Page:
The military needed to act fast. It was determined, through recon, that the two Rodan had made a volcano near the mine their nest. It was determined that all the fire power the military could muster would be brought to bear on that location. The onslaught was awesome. The force of the blasts would bring the volcano to life. The twin Rodan were unable to escape the intense heat and rivers of molten lava. Oddly this scene would end in sadness, for the one Rodan would choose to kill itself after the other had perished.

Sora no daikaiju Radon / Rodan (1956)
AKA: Radon (1956), Radon Monster From The Sky (1956), Rodan (1956), Rodan! The Flying Monster (1957) (USA)

Directed By: Ishiro Honda
Produced By: Tomoyuki Tanaka
Written By: Takeshi Kimura & David Duncan
Music By: Akira Ifukube
Special Effects: Eiji Tsuburaya

Kenji Sahara as Shigeru Kamura
Yumi Shirakawa as Kiyo
Akihiko Hirata as Dr. Kashiwagi
Akio Kobori as Police Chief Nishimura
Minosuke Yamada as Colliery Chief Nishimura
Ren Imaizumi as Sugiwara
Yoshifumi Tajima as Izeki
Kiyoharu Onaka as Male Honeymooner
Yasuko Nakata as Female Honeymooner
Haruo Nakajima as Radon (Rodan)
George Takei as Voice Actor
Les Tremayne as Narrator (US Version)

Runtime: 82 Minutes Japan / 72 Minutes US
Language: Japanese
Color: Color
Sound: Perspecta Stereo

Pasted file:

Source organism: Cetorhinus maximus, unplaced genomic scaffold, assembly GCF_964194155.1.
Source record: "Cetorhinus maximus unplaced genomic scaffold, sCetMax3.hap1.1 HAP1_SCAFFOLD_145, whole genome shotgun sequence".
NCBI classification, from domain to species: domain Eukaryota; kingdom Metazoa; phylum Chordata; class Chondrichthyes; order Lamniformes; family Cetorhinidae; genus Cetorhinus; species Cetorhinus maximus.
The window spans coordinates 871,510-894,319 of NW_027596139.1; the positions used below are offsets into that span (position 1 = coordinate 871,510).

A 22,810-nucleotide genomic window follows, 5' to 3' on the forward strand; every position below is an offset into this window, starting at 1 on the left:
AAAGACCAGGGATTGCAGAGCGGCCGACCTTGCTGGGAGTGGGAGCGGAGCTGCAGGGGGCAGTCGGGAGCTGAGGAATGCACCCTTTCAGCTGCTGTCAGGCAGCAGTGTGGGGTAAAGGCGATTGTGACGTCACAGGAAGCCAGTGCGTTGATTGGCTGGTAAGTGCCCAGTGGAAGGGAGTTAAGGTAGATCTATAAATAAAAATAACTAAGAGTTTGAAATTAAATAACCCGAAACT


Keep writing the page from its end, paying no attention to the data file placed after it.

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Burbank, CA – March 29, 2010 – Legendary Pictures announced today that they will develop and produce a new film based on Toho Company’s famed GODZILLA character. Through the terms of the agreement, Legendary Pictures has acquired the rights to produce a movie inspired by Toho’s Godzilla, a franchise the Japanese company created and has nurtured for over fifty years.

Toho’s GODZILLA franchise boasts one of the most widely recognized film creatures worldwide, resulting in a series of books, television programs, video games and more than 25 films worldwide. Legendary intends to approach the film and its characters in the most authentic manner possible. The company will, in the near future, announce a filmmaker to helm the film for an intended 2012 release. The film will fall under the company’s co-production and co-financing deal with Warner Bros. Toho will distribute the film in Japan."

"Godzilla" is coming back -- this time, with Legendary Pictures taking the lead, co-producing and co-financing with Warner Bros. for release in 2012.

Legendary announced Monday it had obtained rights to the iconic monster character from Japan's Toho Co., which has overseen more than 25 "Godzilla" films. Toho will release the pic in Japan.

Legendary said it's planning to announce a director shortly.

In addition to Legendary, producers on the new film will be Dan Lin, Roy Lee and Brian Rogers. Yoshimitsu Banno, Kenji Okuhira and Doug Davison will exec produce.

"Godzilla is one of the world's most powerful pop culture icons, and we at Legendary are thrilled to be able to create a modern epic based on this long-loved Toho franchise," said Thomas Tull, Chairman and CEO of Legendary. "Our plans are to produce the Godzilla that we, as fans, would want to see. We intend to do justice to those essential elements that have allowed this character to remain as pop-culturally relevant for as long as it has."

Legendary noted the film will fall under its co-production and co-financing deal with Warner Bros. Legendary's productions with Warners have included "The Dark Knight," "300" and "The Hangover."

Speculation about a new "Godzilla" has been active since last summer. The Bloody Disgusting web site reported in August that the project was in development.